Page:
Sniper: Reloaded

posted on March 23, 2011
sniper-small.jpg haven't just seen the movie "Sniper," it's squirreled away in a particularly easy-to-locate section of your DVD library. The 1993 release showcased the surgical effect of precision shooting, with Tom Berenger playing the main role as Gunny Thomas Beckett. Actor Billy Zane played Richard Miller, a wet-behind-the-ears operative with unimpeachable shooting credentials, but no field experience.

The behind-the-trigger education in "Sniper: Reloaded"—from Sony Pictures Home Entertainment—has a somewhat similar theme, but this time it's Miller (played by an older Billy Zane) doing the teaching, with Gunney Beckett's son (Sgt. Brandon Beckett, played by Chad Michael Collins) acting as the understudy. Actually, this Sgt. Beckett at first doesn't approve of the sniper approach and apparently didn't get along well with his father, so there are no long dissertations in regard to breathing control, shot placement, bullet selection or doping the wind. The movie is more of a "Heart of Darkness" journey, delivered in a Joseph Conrad-defying 90 minutes, with enough mayhem to give any action movie addict a serious fix.

With tons of action, pauses are only long enough to deliver a memorable line or two. I won't give away the context, but if you watch the movie I dare you not to laugh when Miller says, "I love it so much I'm doing it right now."

I watched it with my teen grandchildren, twice. There's something satisfying about bolt-action rifles mowing down a superior force of AK-74-wielding Congolese rebels. The untrained and underage rebels aren't the real problem, though. Out there in the jungle, Sgt. Beckett is looking for a highly trained sniper who took out his veteran squad of Marines while on a U.N. mission.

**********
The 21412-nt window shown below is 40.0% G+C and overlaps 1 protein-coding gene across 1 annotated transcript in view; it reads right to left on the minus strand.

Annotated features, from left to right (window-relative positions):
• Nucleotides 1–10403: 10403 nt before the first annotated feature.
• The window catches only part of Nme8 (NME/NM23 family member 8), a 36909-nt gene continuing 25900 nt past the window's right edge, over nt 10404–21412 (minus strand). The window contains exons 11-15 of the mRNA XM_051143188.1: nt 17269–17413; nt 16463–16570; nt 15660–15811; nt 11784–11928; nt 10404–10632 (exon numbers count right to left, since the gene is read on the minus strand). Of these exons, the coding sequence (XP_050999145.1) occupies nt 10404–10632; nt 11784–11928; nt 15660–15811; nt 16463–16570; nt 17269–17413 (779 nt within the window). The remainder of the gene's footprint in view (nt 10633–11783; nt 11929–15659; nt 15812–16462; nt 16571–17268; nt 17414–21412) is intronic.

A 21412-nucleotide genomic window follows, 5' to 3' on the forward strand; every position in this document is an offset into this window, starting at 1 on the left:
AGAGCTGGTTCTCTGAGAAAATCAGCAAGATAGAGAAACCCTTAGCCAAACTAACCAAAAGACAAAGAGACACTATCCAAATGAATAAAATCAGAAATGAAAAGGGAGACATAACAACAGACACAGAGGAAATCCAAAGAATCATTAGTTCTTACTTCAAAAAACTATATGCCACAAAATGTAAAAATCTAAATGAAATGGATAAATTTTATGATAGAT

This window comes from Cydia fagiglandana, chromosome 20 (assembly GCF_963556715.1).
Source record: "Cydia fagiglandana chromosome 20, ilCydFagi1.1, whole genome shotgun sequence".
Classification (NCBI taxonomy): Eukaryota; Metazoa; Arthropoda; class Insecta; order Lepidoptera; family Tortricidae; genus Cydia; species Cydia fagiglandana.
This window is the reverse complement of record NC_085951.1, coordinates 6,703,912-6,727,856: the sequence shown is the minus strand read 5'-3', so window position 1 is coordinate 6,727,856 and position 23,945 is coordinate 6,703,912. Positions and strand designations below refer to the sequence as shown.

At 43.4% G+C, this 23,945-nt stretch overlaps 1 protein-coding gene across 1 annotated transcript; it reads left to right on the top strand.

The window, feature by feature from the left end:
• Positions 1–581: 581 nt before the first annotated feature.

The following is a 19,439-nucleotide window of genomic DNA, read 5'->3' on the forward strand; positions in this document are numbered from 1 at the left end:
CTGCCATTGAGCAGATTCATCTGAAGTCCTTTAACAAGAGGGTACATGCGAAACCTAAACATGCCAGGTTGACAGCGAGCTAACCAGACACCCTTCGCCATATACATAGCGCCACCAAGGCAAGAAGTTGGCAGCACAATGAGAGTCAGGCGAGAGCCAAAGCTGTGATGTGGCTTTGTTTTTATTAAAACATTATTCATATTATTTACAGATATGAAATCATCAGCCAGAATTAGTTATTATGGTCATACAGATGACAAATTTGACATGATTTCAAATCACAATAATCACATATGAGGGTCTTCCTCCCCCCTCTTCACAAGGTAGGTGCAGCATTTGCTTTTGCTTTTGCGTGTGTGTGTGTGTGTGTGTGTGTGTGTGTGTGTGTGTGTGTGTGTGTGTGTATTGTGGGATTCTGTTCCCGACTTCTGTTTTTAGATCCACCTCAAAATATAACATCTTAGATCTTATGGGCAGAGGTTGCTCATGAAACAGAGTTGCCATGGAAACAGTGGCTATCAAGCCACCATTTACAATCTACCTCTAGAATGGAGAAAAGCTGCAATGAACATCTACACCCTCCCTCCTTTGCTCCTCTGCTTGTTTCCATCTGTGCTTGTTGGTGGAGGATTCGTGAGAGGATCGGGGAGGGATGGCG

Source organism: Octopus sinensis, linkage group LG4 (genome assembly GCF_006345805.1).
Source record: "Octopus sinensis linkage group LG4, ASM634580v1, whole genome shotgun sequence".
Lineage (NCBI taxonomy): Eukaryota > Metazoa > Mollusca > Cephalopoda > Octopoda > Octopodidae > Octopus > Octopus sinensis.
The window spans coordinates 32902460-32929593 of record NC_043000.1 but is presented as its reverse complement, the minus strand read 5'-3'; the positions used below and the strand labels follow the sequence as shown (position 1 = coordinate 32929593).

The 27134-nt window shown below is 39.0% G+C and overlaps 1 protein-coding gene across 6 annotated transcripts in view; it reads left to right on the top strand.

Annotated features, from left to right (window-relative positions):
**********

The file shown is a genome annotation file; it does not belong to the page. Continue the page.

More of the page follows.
There's even a hot British babe in a uniform she doesn't like wearing much. OK, she's only in a couple of scenes, so it's rated R for "bloody violence, language and brief sexuality."

There was some research done by director Claudio Faeh's ("Hollow Man II") team. Range estimation using mils warmed me to the show early on, but it wasn't any of the current Horus reticles they were using. A few .50 BMGs pop up during the movie, but the M24 and whatever bolt-action rifle the professional hunter loaned an ailing Sgt. Beckett predominate. Yes, there were other technical issues I wish were handled better, including a cheek weld on an M4 higher than any of the giraffes that made cameo appearances (along with a rhino, a couple tuskers and a warthog). But what to heck, it's Hollyweird, so you can't expect them to get everything right.

"Sniper: Reloaded" will be released on Blu-ray and DVD on April 26, 2011, but orders are being taken now. Expect to pay $30.95 and $24.96 respectively. Since my review copy reverts to black and white periodically with a copyright notice and insists on tripping the amplifier's circuit breaker every time I have it cranked up enough that my 250 watt base allows me to feel bullet impacts, I guess I'll be buying a copy.

And I tell people I'm going deaf because I'm testing too many guns.


shotgun sights
shotgun sights

The Pros and Cons Of Red Dot Sight On Your Shotgun

Red-dot sights are all the rage. Should you put one on your home-defense shotgun?

First Look: Viridian Laser for the Heritage Rough Rider Revolver

A laser sight for a single action revolver makes for a terrific training aid.

Learn to Search Slow & Carefully

Haste makes waste. Worse still, it could make the difference between life and death.

I Carry: Smith & Wesson M&P9 M2.0 Metal Pistol in a Tulster Holster

In today's episode of "I Carry," we have the new Smith & Wesson M&P9 M2.0 Metal pistol with a Leupold DeltaPoint Pro red-dot sight carried in a Tulster OATH holster.

40 Cash Saving Tips for Black Friday

Shoppers, on your marks. Get ready... 

Why Choose A Double Action Only Pistol?

Converting a DA/SA pistol like the H&K USP to Double Action Only (DAO) typically requires the installation of proprietary parts. Having a certified armorer or qualified gunsmith do the work ensures the gun’s safety and reliability.


Get the best of Shooting Illustrated delivered to your inbox.